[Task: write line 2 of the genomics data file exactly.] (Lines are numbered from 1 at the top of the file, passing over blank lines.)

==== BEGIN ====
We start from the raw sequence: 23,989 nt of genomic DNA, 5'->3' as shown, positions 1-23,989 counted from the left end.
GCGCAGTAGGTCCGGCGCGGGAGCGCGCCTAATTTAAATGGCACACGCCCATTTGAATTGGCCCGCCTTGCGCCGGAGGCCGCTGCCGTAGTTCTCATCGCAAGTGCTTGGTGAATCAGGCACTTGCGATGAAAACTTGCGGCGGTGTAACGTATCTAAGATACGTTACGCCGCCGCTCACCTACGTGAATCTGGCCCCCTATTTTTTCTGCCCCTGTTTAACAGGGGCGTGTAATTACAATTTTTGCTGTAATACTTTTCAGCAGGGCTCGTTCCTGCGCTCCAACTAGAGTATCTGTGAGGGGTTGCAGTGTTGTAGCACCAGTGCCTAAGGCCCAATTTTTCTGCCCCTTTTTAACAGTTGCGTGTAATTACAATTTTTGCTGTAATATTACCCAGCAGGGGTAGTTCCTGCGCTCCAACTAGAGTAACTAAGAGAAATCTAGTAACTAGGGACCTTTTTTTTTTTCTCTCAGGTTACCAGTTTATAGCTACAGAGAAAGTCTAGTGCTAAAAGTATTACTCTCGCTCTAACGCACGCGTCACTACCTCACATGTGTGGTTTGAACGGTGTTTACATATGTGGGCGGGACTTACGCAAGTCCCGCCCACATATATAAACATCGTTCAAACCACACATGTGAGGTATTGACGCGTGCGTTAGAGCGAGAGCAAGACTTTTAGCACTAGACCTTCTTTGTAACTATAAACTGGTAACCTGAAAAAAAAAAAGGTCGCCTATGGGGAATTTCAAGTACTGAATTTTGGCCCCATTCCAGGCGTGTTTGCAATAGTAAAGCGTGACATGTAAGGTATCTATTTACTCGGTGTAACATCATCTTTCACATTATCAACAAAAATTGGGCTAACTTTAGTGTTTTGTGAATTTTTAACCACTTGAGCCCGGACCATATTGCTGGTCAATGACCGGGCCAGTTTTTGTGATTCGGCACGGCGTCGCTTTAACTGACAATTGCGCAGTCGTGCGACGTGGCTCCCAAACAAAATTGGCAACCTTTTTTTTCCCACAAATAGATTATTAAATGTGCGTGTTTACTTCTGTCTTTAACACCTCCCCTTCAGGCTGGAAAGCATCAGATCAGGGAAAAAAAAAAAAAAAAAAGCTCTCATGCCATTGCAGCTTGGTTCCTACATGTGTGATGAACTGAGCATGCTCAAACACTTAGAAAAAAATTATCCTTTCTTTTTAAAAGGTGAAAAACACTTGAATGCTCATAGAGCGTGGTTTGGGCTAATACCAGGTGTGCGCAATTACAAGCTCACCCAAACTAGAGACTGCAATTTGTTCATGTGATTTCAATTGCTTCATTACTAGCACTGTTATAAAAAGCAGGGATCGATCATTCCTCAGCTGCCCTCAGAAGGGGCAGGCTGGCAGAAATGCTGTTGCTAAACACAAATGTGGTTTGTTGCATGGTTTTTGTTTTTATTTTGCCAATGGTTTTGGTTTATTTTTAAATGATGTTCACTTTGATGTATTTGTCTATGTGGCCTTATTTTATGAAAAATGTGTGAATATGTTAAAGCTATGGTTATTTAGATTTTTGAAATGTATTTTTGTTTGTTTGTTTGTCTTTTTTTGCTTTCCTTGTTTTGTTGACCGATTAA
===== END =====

GCGCAGTAGGTCCGGCGCGGGAGCGCGCCTAATTTAAATGGCACACGCCCATTTGAATTGGCCCGCCTTGCGCCGGAGGCCGCTGCCGTAGTTCTCATCGCAAGTGCTTGGTGAATCAGGCACTTGCGATGAAAACTTGCGGCGGTGTAACGTATCTAAGATACGTTACGCCGCCGCTCACCTACGTGAATCTGGCCCCCTATTTTTTCTGCCCCTGTTTAACAGGGGCGTGTAATTACAATTTTTGCTGTAATACTTTTCAGCAGGGCTCGTTCCTGCGCTCCAACTAGAGTATCTGTGAGGGGTTGCAGTGTTGTAGCACCAGTGCCTAAGGCCCAATTTTTCTGCCCCTTTTTAACAGTTGCGTGTAATTACAATTTTTGCTGTAATATTACCCAGCAGGGGTAGTTCCTGCGCTCCAACTAGAGTAACTAAGAGAAATCTAGTAACTAGGGACCTTTTTTTTTTTCTCTCAGGTTACCAGTTTATAGCTACAGAGAAAGTCTAGTGCTAAAAGTATTACTCTCGCTCTAACGCACGCGTCACTACCTCACATGTGTGGTTTGAACGGTGTTTACATATGTGGGCGGGACTTACGCAAGTCCCGCCCACATATATAAACATCGTTCAAACCACACATGTGAGGTATTGACGCGTGCGTTAGAGCGAGAGCAAGACTTTTAGCACTAGACCTTCTTTGTAACTATAAACTGGTAACCTGAAAAAAAAAAAGGTCGCCTATGGGGAATTTCAAGTACTGAATTTTGGCCCCATTCCAGGCGTGTTTGCAATAGTAAAGCGTGACATGTAAGGTATCTATTTACTCGGTGTAACATCATCTTTCACATTATCAACAAAAATTGGGCTAACTTTAGTGTTTTGTGAATTTTTAACCACTTGAGCCCGGACCATATTGCTGGTCAATGACCGGGCCAGTTTTTGTGATTCGGCACGGCGTCGCTTTAACTGACAATTGCGCAGTCGTGCGACGTGGCTCCCAAACAAAATTGGCAACCTTTTTTTTCCCACAAATAGATTATTAAATGTGCGTGTTTACTTCTGTCTTTAACACCTCCCCTTCAGGCTGGAAAGCATCAGATCAGGGAAAAAAAAAAAAAAAAAAGCTCTCATGCCATTGCAGCTTGGTTCCTACATGTGTGATGAACTGAGCATGCTCAAACACTTAGAAAAAAATTATCCTTTCTTTTTAAAAGGTGAAAAACACTTGAATGCTCATAGAGCGTGGTTTGGGCTAATACCAGGTGTGCGCAATTACAAGCTCACCCAAACTAGAGACTGCAATTTGTTCATGTGATTTCAATTGCTTCATTACTAGCACTGTTATAAAAAGCAGGGATCGATCATTCCTCAGCTGCCCTCAGAAGGGGCAGGCTGGCAGAAATGCTGTTGCTAAACACAAATGTGGTTTGTTGCATGGTTTTTGTTTTTATTTTGCCAATGGTTTTGGTTTATTTTTAAATGATGTTCACTTTGATGTATTTGTCTATGTGGCCTTATTTTATGAAAAATGTGTGAATATGTTAAAGCTATGGTTATTTAGATTTTTGAAATGTATTTTTGTTTGTTTGTTTGTCTTTTTTTGCTTTCCTTGTTTTGTTGACCGATTAA